Dan Aykroyd On The Origin of Ghostbusters and Bill Murray Joining the Upcoming Sequel

Dan Aykroyd

Canadian actor and screenwriter Dan Aykroyd on the set of Ghostbusters in 1984. Photo: Columbia Pictures/Sunset Boulevard/Corbis/Getty Images

In Sydenham, Ont., just north of Kingston, there’s an unassuming white farmhouse built around 1860 by the Aykroyd family on land they settled near the turn of the century. It’s a spacious, well-kept home with multiple rooms and a wide open kitchen where generations of Aykroyds no doubt congregated over the last century and a half. Just off the kitchen, however, you’ll find a small forest-green room adorned with faded sepia family photos nearly as old as the home itself. Against one wall, there’s a couch and, directly before the fireplace, a small wooden table with two chairs.

This, it turns out, is the family séance room, where Samuel Aykroyd and a local medium helped people contact the spirits of their loved ones in the 1920s and ’30s. In pop culture lore, it’s also the room where, in the early 1980s, Samuel’s great-grandson Dan Aykroyd — at the time a Saturday Night Live alumnus riding high off the success of the 1980 Blues Brothers film — conceived an idea for a comedy based on a team of paranormal scientists hunting down ghouls that eventually became Ghostbusters.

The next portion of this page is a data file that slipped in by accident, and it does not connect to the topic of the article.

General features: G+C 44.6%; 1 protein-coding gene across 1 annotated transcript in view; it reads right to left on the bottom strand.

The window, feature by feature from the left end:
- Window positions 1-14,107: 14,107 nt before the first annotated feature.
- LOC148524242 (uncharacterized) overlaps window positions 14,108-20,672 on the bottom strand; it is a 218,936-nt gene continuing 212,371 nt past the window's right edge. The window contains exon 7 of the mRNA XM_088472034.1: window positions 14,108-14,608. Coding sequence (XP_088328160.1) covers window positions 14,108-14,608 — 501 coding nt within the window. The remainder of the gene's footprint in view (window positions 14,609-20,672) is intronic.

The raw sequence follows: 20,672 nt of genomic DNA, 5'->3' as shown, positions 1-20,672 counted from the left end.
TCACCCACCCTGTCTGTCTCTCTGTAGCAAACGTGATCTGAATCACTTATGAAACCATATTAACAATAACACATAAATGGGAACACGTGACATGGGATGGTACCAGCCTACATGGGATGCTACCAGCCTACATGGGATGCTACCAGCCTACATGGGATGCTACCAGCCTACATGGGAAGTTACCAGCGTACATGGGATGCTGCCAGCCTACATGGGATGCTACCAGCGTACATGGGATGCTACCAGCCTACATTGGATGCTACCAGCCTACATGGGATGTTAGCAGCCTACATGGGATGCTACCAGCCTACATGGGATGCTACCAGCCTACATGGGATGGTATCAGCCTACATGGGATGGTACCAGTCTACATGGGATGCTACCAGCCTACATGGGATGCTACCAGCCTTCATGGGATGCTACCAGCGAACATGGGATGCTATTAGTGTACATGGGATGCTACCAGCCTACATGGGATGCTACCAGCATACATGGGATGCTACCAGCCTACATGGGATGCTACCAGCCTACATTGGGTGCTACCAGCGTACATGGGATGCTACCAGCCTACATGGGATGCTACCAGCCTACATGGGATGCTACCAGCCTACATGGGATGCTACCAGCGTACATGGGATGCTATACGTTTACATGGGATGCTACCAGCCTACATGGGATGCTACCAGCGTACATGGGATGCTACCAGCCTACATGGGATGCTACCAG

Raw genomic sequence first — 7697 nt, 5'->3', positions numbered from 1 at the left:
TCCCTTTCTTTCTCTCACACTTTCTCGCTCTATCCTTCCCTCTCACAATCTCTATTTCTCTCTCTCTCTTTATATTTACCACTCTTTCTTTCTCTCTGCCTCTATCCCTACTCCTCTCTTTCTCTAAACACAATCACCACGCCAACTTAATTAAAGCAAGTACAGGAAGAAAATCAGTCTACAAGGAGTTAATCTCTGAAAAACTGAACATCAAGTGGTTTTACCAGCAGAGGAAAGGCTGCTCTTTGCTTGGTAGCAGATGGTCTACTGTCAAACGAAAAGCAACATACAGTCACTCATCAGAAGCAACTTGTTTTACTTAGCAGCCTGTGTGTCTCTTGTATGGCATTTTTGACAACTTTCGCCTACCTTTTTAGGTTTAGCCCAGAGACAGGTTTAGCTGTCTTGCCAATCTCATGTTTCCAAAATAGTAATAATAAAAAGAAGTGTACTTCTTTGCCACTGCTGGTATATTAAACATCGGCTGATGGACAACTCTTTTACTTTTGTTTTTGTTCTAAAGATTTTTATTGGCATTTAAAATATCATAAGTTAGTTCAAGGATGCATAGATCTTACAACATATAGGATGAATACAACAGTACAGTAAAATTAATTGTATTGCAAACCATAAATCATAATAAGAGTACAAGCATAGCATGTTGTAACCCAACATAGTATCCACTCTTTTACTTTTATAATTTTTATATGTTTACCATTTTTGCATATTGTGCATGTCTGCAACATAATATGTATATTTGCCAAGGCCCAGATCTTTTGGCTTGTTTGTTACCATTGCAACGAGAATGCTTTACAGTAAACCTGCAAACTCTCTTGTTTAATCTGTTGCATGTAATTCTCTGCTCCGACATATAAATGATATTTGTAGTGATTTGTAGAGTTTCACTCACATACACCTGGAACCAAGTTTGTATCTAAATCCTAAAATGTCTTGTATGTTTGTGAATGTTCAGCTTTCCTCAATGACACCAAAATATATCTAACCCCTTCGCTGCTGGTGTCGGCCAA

In 2015, Aykroyd and I sat at that same table in the same séance room where countless others gathered over the previous century to make a connection to a realm beyond our physical world. And with my 1980s Ray Stanz Ghostbusters action figure in hand and amid anticipation for the upcoming 2016 all-female Ghostbusters reboot, I asked the Canadian comic legend if he could foresee a time when he’d play Ray on the big screen again.

“No, that was a totally mutual decision across the board,” he told me. “It’s hard. The sequel can’t happen because we don’t have Harold [Ramis, his co-star and co-writer, who passed away in 2014]. Billy [Murray] doesn’t want to play the part anymore. So [we’re] talking maybe prequel, talking other exploitations.”